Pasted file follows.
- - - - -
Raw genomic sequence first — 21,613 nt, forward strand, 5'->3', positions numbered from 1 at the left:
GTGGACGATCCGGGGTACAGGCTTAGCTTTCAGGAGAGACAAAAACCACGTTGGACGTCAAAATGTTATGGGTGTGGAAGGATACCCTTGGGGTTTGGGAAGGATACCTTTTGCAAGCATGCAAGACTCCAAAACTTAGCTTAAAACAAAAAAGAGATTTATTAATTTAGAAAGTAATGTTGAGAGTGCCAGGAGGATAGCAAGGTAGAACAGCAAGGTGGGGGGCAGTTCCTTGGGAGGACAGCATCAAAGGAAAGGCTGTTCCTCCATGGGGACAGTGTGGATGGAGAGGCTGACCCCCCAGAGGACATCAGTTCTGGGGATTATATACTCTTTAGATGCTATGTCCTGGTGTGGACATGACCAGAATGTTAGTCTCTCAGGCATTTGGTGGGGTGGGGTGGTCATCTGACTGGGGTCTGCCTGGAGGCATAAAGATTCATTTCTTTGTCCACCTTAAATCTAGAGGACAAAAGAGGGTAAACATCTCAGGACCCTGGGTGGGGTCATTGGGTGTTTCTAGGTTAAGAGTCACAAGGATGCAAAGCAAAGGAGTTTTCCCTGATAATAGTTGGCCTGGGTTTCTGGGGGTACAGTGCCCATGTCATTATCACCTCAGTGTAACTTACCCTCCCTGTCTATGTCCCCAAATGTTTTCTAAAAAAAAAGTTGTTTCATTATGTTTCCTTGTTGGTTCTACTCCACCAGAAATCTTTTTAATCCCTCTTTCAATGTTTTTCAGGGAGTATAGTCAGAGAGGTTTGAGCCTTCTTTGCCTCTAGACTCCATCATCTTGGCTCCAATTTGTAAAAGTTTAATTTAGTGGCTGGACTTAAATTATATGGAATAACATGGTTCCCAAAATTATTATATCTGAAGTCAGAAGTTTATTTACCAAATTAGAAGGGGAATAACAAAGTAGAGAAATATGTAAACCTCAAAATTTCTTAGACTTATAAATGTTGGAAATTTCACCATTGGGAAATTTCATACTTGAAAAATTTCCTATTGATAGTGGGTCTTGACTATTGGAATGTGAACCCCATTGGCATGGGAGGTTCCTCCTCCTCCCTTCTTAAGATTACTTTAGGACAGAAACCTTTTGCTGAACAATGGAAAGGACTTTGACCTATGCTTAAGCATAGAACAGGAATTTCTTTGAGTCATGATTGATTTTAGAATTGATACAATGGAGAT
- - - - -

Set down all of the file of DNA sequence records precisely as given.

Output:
Raw genomic sequence first — 21,613 nt, forward strand, 5'->3', positions numbered from 1 at the left:
GTGGACGATCCGGGGTACAGGCTTAGCTTTCAGGAGAGACAAAAACCACGTTGGACGTCAAAATGTTATGGGTGTGGAAGGATACCCTTGGGGTTTGGGAAGGATACCTTTTGCAAGCATGCAAGACTCCAAAACTTAGCTTAAAACAAAAAAGAGATTTATTAATTTAGAAAGTAATGTTGAGAGTGCCAGGAGGATAGCAAGGTAGAACAGCAAGGTGGGGGGCAGTTCCTTGGGAGGACAGCATCAAAGGAAAGGCTGTTCCTCCATGGGGACAGTGTGGATGGAGAGGCTGACCCCCCAGAGGACATCAGTTCTGGGGATTATATACTCTTTAGATGCTATGTCCTGGTGTGGACATGACCAGAATGTTAGTCTCTCAGGCATTTGGTGGGGTGGGGTGGTCATCTGACTGGGGTCTGCCTGGAGGCATAAAGATTCATTTCTTTGTCCACCTTAAATCTAGAGGACAAAAGAGGGTAAACATCTCAGGACCCTGGGTGGGGTCATTGGGTGTTTCTAGGTTAAGAGTCACAAGGATGCAAAGCAAAGGAGTTTTCCCTGATAATAGTTGGCCTGGGTTTCTGGGGGTACAGTGCCCATGTCATTATCACCTCAGTGTAACTTACCCTCCCTGTCTATGTCCCCAAATGTTTTCTAAAAAAAAAGTTGTTTCATTATGTTTCCTTGTTGGTTCTACTCCACCAGAAATCTTTTTAATCCCTCTTTCAATGTTTTTCAGGGAGTATAGTCAGAGAGGTTTGAGCCTTCTTTGCCTCTAGACTCCATCATCTTGGCTCCAATTTGTAAAAGTTTAATTTAGTGGCTGGACTTAAATTATATGGAATAACATGGTTCCCAAAATTATTATATCTGAAGTCAGAAGTTTATTTACCAAATTAGAAGGGGAATAACAAAGTAGAGAAATATGTAAACCTCAAAATTTCTTAGACTTATAAATGTTGGAAATTTCACCATTGGGAAATTTCATACTTGAAAAATTTCCTATTGATAGTGGGTCTTGACTATTGGAATGTGAACCCCATTGGCATGGGAGGTTCCTCCTCCTCCCTTCTTAAGATTACTTTAGGACAGAAACCTTTTGCTGAACAATGGAAAGGACTTTGACCTATGCTTAAGCATAGAACAGGAATTTCTTTGAGTCATGATTGATTTTAGAATTGATACAATGGAGAT